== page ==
Finished reading THREE PARTS DEAD by Max Gladstone (Hugo Voter Packet)
A God has died, and it’s up to Tara, first-year associate in the international necromantic firm of Kelethras, Albrecht, and Ao, to bring Him back to life before His city falls apart.
Her client is Kos, recently deceased fire god of the city of Alt Coulumb. Without Him, the metropolis’s steam generators will shut down, its trains will cease running, and its four million citizens will riot. Tara’s job: resurrect Kos before chaos sets in. Her only help is Abelard, a chain-smoking priest of the dead God, who’s having an understandable crisis of faith.
But when the duo discover that Kos was murdered, they have to make a case in Alt Coulumb’s courts—and their quest for truth endangers their partnership, their lives, and the city’s slim hope of survival.
Back cover blurbs are weird. This book has such a strong ensemble that it’s decidedly odd to see it rendered down to just Tara and Abelard. He’s not her “only help” by a long chalk. What of Elayne Kevarian, Tara’s formidable boss (played by an icy Lucy Liu in my mind), or sort-of magical beat cop Cat, or vampire pirate captain Raz Pelham, all of whom are instrumental in their own way to building and defending the case? The only reason I can think of for singling out Abelard as the only companion to get a mention is that the blurb writer wanted desperately to hint at a romance subplot. Or maybe to bump up the book’s noir cred: unlikely crime-solving duo, city on the edge of violence, chain-smoking…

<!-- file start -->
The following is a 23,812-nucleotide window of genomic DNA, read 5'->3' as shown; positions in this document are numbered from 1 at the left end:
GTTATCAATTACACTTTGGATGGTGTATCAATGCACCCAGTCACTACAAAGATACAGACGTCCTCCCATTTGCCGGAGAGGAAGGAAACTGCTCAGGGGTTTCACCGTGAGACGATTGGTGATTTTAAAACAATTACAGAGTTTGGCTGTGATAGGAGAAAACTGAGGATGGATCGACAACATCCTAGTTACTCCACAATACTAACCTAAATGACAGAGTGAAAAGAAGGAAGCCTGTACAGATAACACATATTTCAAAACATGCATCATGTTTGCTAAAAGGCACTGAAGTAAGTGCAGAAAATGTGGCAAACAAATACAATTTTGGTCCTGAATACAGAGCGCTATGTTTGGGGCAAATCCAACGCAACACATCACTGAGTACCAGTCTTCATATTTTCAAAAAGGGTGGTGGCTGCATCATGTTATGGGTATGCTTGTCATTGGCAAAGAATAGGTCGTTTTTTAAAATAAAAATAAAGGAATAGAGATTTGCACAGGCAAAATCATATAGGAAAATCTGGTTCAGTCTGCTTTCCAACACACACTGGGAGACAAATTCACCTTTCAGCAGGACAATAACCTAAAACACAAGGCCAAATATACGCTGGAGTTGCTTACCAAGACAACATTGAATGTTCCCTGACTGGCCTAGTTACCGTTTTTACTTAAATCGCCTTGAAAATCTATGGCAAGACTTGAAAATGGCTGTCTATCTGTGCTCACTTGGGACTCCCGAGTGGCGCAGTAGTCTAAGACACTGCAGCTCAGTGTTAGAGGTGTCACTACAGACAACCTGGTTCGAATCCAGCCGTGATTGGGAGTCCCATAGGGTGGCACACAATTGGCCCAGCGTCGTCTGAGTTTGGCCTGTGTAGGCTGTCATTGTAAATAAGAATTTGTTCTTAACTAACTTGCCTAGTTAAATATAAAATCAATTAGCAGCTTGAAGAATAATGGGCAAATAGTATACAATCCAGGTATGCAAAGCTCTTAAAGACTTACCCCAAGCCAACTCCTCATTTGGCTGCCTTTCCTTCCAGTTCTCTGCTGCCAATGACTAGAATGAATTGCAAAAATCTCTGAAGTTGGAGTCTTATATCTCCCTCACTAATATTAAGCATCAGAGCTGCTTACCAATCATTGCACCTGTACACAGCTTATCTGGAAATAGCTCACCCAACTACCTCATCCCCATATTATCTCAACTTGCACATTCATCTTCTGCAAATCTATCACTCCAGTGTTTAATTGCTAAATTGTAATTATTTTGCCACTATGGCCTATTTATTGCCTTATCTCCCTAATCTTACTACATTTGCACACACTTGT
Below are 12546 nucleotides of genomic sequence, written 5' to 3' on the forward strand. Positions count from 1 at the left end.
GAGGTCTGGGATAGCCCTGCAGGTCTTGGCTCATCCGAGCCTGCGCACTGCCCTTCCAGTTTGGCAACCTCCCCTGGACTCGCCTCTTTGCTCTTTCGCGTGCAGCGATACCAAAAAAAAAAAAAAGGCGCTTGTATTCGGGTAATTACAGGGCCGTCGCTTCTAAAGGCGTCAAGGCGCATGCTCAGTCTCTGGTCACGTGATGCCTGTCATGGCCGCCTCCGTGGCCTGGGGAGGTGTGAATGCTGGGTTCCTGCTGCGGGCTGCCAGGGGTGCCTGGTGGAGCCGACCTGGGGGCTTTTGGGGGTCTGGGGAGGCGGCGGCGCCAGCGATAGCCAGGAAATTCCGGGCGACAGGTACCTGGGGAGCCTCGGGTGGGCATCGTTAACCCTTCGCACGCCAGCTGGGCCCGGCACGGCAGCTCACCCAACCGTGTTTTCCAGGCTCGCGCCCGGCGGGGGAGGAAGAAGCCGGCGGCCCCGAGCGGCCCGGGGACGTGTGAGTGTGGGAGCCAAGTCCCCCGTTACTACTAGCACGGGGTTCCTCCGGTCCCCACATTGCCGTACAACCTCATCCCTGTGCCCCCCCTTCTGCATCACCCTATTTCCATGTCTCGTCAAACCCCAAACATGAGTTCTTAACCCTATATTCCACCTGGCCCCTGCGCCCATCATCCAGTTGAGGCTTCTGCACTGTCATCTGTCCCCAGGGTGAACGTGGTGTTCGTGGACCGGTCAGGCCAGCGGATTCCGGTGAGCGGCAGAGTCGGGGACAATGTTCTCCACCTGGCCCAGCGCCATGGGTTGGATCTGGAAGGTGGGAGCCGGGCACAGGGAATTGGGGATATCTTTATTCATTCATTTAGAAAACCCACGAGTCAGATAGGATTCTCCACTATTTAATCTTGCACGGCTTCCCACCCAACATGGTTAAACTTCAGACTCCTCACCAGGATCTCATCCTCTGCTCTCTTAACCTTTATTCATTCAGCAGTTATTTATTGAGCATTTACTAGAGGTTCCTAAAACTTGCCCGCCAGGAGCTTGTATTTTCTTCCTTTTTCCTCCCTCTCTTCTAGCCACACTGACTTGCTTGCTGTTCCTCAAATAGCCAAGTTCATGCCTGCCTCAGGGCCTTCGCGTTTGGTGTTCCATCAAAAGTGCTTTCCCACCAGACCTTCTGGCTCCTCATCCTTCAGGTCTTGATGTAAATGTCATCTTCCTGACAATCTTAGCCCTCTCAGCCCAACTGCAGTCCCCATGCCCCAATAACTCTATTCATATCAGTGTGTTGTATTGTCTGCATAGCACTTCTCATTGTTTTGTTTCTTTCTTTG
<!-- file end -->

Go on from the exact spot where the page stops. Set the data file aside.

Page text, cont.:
I’m only complaining because I liked this book a lot. Partly because it lines up with a lot of my own thoughts on magic. If you look into ye olde English ceremonial magic - the type John Dee and Aleister Crowley and so on practised - you discover that none of the power was supposed to come from the wizard; it all comes from petitioning creatures from other planes to do stuff for you (in contrast to, say, HARRY POTTER, where the magic is inside the wizards, some people have and some don’t, which I find tends to lead to problematic readings). Gladstone takes this idea and runs with it: magic in THREE PARTS DEAD is basically a branch of law, governed by arcane pacts and contracts (literal pen-and-paper ones in some cases). And somehow that doesn’t bleed any of the fantasical sense of wonder out of it.
Interestingly, I ran across N. K. Jemisin’s post about overly systematised magic in modern fantasy the same evening I finished this. You could read Gladstone’s magic as a logical extrapolation - maybe even a criticism, or at least a bit of fun-poking - of D&D/Brandon Sanderson-style supersystematic magic. If it’s systematic and predictable, then at some point it’s going to involve paperwork.